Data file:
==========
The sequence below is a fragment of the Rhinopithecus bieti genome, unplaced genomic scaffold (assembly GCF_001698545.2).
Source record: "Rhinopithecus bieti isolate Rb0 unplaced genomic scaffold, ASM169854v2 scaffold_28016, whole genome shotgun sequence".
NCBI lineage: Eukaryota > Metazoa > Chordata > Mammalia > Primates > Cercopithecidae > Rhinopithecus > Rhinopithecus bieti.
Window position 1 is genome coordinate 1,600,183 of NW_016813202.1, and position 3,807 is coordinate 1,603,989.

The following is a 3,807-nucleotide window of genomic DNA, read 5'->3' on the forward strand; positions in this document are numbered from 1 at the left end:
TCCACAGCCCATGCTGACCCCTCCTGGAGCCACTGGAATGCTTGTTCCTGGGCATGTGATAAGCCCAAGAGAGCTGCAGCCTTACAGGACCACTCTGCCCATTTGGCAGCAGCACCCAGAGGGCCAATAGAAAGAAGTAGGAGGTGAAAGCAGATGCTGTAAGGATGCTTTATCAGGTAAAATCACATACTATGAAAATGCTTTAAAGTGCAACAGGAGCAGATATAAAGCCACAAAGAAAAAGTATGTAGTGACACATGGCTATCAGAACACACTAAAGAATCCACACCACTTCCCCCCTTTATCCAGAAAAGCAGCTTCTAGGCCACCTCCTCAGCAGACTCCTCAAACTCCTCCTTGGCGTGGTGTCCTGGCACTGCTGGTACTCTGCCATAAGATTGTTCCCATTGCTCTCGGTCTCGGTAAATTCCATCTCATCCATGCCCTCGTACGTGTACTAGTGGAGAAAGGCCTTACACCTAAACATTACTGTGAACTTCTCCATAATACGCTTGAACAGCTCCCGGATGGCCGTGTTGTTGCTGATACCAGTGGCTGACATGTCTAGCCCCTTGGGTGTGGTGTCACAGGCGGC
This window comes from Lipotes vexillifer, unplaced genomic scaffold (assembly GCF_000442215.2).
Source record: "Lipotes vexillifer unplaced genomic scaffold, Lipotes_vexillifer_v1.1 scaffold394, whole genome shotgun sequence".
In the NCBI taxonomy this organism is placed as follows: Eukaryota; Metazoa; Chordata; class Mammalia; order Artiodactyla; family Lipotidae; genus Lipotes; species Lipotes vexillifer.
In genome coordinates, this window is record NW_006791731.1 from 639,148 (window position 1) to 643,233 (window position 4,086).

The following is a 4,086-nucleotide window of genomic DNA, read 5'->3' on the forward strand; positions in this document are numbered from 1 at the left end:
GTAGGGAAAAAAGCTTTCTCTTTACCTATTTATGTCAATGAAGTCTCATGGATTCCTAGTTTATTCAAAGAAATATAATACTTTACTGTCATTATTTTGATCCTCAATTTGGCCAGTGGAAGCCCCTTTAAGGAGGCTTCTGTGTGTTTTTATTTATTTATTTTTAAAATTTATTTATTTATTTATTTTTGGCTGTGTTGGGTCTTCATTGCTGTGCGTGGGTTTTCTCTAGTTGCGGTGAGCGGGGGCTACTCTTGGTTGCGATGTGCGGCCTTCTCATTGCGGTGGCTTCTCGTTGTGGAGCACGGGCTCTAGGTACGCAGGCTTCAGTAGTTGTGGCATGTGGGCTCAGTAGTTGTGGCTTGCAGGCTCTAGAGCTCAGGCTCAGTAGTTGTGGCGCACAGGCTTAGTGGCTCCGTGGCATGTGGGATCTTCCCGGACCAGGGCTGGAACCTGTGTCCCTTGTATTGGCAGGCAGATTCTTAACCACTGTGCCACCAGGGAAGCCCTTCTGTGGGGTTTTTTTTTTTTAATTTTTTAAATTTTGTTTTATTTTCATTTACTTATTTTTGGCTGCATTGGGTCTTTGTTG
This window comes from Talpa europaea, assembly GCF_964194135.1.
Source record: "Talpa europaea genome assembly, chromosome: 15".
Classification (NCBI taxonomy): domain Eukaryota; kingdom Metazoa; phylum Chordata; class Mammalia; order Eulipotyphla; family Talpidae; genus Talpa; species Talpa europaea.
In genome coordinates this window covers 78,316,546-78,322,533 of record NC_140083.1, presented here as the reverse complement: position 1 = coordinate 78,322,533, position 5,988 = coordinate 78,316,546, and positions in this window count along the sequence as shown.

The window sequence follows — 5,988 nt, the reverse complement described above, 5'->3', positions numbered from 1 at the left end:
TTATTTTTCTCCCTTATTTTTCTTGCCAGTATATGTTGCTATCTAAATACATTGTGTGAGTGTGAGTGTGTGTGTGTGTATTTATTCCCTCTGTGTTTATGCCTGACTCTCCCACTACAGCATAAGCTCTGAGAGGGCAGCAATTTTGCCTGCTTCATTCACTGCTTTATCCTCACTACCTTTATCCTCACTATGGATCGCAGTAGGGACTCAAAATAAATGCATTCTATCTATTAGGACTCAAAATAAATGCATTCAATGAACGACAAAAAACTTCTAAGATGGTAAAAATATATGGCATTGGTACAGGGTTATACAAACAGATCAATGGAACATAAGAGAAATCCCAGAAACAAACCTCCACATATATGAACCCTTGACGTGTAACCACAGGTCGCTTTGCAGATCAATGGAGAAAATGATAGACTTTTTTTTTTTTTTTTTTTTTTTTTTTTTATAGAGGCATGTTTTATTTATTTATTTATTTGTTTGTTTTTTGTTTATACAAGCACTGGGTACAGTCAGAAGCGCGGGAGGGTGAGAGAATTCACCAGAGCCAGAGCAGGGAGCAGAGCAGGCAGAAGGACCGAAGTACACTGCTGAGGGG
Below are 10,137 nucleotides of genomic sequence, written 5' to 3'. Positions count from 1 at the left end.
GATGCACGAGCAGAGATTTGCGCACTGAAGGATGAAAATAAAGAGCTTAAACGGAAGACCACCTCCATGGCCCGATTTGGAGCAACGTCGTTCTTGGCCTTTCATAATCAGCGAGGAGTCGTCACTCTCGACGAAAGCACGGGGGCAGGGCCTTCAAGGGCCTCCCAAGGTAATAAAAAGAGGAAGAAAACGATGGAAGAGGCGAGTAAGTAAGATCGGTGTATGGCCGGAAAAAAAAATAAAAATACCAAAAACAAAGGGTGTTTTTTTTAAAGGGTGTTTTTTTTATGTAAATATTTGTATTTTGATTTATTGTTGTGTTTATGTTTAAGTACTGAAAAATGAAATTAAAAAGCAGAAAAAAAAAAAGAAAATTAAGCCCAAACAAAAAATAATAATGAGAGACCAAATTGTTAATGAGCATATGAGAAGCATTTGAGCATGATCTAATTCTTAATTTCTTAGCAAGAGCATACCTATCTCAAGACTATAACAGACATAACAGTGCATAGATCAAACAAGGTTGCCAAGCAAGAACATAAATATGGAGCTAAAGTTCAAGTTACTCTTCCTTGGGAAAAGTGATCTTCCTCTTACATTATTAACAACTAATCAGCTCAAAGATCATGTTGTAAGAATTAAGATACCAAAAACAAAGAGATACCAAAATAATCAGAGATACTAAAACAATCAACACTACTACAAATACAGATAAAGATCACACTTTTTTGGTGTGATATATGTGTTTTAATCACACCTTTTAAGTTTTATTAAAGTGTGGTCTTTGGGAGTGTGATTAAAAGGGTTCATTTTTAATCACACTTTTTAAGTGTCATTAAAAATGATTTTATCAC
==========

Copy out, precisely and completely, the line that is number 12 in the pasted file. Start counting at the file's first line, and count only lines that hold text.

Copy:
GTAGGGAAAAAAGCTTTCTCTTTACCTATTTATGTCAATGAAGTCTCATGGATTCCTAGTTTATTCAAAGAAATATAATACTTTACTGTCATTATTTTGATCCTCAATTTGGCCAGTGGAAGCCCCTTTAAGGAGGCTTCTGTGTGTTTTTATTTATTTATTTTTAAAATTTATTTATTTATTTATTTTTGGCTGTGTTGGGTCTTCATTGCTGTGCGTGGGTTTTCTCTAGTTGCGGTGAGCGGGGGCTACTCTTGGTTGCGATGTGCGGCCTTCTCATTGCGGTGGCTTCTCGTTGTGGAGCACGGGCTCTAGGTACGCAGGCTTCAGTAGTTGTGGCATGTGGGCTCAGTAGTTGTGGCTTGCAGGCTCTAGAGCTCAGGCTCAGTAGTTGTGGCGCACAGGCTTAGTGGCTCCGTGGCATGTGGGATCTTCCCGGACCAGGGCTGGAACCTGTGTCCCTTGTATTGGCAGGCAGATTCTTAACCACTGTGCCACCAGGGAAGCCCTTCTGTGGGGTTTTTTTTTTTTAATTTTTTAAATTTTGTTTTATTTTCATTTACTTATTTTTGGCTGCATTGGGTCTTTGTTG